[Excerpted from The Decline and Fall of the Gringo Empire (English translation), by Professor Basta de Pendejadas, Caracas and Kinshasa, 2037.]
Historians have long disagreed about the second strangest event of 2018. But there is virtual unanimity that the strangest event by far was the aftermath of the United States-North Korea summit.
The meeting between US President T. Ronald Dump and North Korean Chairman of Everything Kim Jung-il Jim surprised the world when it was first announced, but the actual encounter between the two leaders was fairly predictable. There was a lot of flexible firmness and firm flexibility on both sides, a number of colorful photo ops, and then agreement to have any further details negotiated between the two sides’ diplomats. (The start of these negotiations was delayed when the US realized it would need to re-employ some diplomats.)
Only long after the two leaders’ simultaneous departures for their respective homes was it learned that security forces of both sides had quickly suppressed all news and especially any visual evidence of the embarrassment of both leaders’ wigs sent flying by a sudden strong gust of wind.
President Dump had scheduled a press conference in Washington for the day following his return, and journalists attending were pleasantly surprised – some said “stunned” or “amazed” – to discover that the President’s replies to questions consisted of coherent English sentences that conveyed meaning.
Much of the content of those answers was also surprising. For example, “North Korea has never threatened anyone, but it feels a clear need to deflect the threats of US military action.” And, “North Korea does not conduct military exercises in Mexico. Why should the United States conduct military exercises in South Korea?”
However, reporters were unable to pursue follow-up questions because the conference was quickly closed when it was reported that North Korea had just launched several ICBMs on a trajectory that might take them toward US territory.
Luckily, before the US had launched retaliation, it was realized that the missiles were in fact headed into outer space. About one-fourth of the way to the moon, they set off a spectacular fireworks display. The North Korean government issued a statement that the fireworks had been “ordered by the Chairman to show the world the kind of fire and fury we could unleash if it doesn’t behave.”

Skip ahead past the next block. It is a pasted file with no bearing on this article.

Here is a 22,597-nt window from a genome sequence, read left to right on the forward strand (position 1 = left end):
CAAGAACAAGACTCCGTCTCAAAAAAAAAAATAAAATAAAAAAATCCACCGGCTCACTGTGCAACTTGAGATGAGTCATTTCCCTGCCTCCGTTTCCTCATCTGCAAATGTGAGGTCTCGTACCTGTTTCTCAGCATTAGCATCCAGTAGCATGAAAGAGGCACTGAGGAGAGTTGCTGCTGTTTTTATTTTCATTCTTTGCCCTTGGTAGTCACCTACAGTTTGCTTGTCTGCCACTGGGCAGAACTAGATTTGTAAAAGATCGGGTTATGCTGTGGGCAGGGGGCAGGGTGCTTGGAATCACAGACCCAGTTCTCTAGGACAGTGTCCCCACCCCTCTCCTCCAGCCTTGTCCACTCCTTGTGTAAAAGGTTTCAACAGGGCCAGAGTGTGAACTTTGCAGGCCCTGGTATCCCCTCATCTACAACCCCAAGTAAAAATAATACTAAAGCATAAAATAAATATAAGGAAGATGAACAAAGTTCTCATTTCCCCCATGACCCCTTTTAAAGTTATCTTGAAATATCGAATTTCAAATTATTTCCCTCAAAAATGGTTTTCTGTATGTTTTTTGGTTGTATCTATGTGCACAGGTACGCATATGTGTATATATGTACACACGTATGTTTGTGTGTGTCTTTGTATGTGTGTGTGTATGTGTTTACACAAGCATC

Over subsequent days, Washington politicians reported – off the record – that the President had become much easier to deal with. While he still sometimes shouted “Off with his head!” regarding people who displeased him, he had become much more reasonable and consistent: whether you were in his good books or bad books, you stayed there unless there was a real reason to change your assignment.
Meanwhile, in Pyongyang, the alarming purges of the past appeared to have ceased. The official newspaper Running Simpering quoted the Chairman as saying, “I really like the way things are going here. It’s great. No contradicting me. Wonderful.”
Still, it wasn’t until several days later that the truth began to dawn, most obviously when the “Chairman” told an official North Korean banquet, “Ages since the Russian stuff. Guess the Dems’ fake news have given up. Lock her up.”
At almost the same time, “President Dump,” attending a ceremony to commemorate the Boston Tea Party by dumping Chinese steel into Boston Harbor, replied in Korean to the shouted question of a journalist.
As was soon discovered, in the confusion when the two leaders’ wigs were blown off as they departed their summit meeting, the wigs had been returned to the wrong leader. Hence President Dump, now with black hair, was bundled by security forces onto the North Korean plane, and Chairman Kim Jung-il Jim, now sporting an orange mop, was hurried into Air Force One. Like their subordinates, neither leader realized the mistake that had been made.
If it took authorities on both sides too long to figure out what had gone wrong, they were remarkably quick in reaching the best solution. Both leaders freely acknowledged that they liked their new situation, and influential people in both capitals generally agreed that things had also improved for them. As for the general population, in both countries they seemed not to have noticed any difference, or if they had, they didn’t care.
And so, it was decided to leave things as they were. Except for one modification: the new “Chairman” insisted that he must still have the right to collect contributions to his 2020 re-election campaign.